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I have a

object radExtractor{
    def unapplySeq(row:HtmlTableRow):Option[List[String]]={
      val lista = (for{
        ah= a.asInstanceOf[DomNode]
      } yield a.asInstanceOf[DomNode].getFirstChild.toString).toList
      lista match{
        case Nil=>None
        case l @ List(duns,companyname,address,city,postal,_bs,orgnummer, _*) =>Some(l) 
        case _ =>println("WTF");None

and i want to use it in a list comprehension like:

val toReturn = for{
      val radExtractor(duns,companyname,address,city,postal,_,orgnummer,_*)=rad
} yield Something(duns,companyname,address,city,postal,orgnummer)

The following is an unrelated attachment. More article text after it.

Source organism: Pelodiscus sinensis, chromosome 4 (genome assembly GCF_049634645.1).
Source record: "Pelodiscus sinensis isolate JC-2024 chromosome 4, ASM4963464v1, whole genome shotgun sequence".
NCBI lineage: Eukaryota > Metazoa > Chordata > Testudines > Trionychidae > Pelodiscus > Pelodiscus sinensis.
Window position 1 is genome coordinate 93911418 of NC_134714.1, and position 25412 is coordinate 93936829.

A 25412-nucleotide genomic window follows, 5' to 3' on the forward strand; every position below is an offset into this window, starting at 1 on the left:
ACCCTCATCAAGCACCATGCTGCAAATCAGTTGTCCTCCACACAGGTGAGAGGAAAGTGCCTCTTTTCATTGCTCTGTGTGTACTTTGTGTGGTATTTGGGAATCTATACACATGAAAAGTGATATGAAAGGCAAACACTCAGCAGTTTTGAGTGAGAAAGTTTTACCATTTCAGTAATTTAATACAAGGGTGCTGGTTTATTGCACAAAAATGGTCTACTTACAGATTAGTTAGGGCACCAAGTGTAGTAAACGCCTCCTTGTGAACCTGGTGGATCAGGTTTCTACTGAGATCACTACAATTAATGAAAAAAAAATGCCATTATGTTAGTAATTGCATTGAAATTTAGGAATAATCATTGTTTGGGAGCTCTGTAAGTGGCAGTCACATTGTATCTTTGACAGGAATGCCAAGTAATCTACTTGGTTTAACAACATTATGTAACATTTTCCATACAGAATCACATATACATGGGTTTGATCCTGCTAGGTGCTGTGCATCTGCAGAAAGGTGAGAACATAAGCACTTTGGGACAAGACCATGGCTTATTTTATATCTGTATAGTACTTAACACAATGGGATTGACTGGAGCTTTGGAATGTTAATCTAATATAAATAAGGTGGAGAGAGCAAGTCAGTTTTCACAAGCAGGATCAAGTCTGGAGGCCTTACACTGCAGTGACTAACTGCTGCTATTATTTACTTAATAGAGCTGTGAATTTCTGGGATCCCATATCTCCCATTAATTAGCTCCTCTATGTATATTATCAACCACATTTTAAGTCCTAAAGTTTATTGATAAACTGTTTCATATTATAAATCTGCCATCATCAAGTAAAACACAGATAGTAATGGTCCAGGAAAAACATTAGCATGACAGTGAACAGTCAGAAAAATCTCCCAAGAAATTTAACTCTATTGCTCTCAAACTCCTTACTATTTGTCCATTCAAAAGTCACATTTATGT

But when a "rad" in "rader" fails because the extractor returns None i get a matcherror. Is not the extractor for comprehension supposed to handle/ignore the None cases or did i just miss something?

i could do

    val toReturn = rader.collect{case radExtractor(duns,companyname,address,city,postal,_,orgnummer,  _*)=>

But that would not be as sexy ;) Thank you

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1 Answer 1

up vote 3 down vote accepted

Because you are performing the pattern match in an assignment to a val:

val radExtractor(duns,companyname,address,city,postal,_,orgnummer,_*)=rad

... the match must succeed, or you will encounter an error. The above syntax is valid outside a for-comprehension and Scala does not provide any special behaviour for non-matching cases.

To filter out non-matching values in a for-comprehension, use the pattern directly to the left of the <-:

val toReturn = for {
  radExtractor(duns,companyname,address,city,postal,_,orgnummer,_*) <- rader
} yield Something(duns,companyname,address,city,postal,orgnummer)
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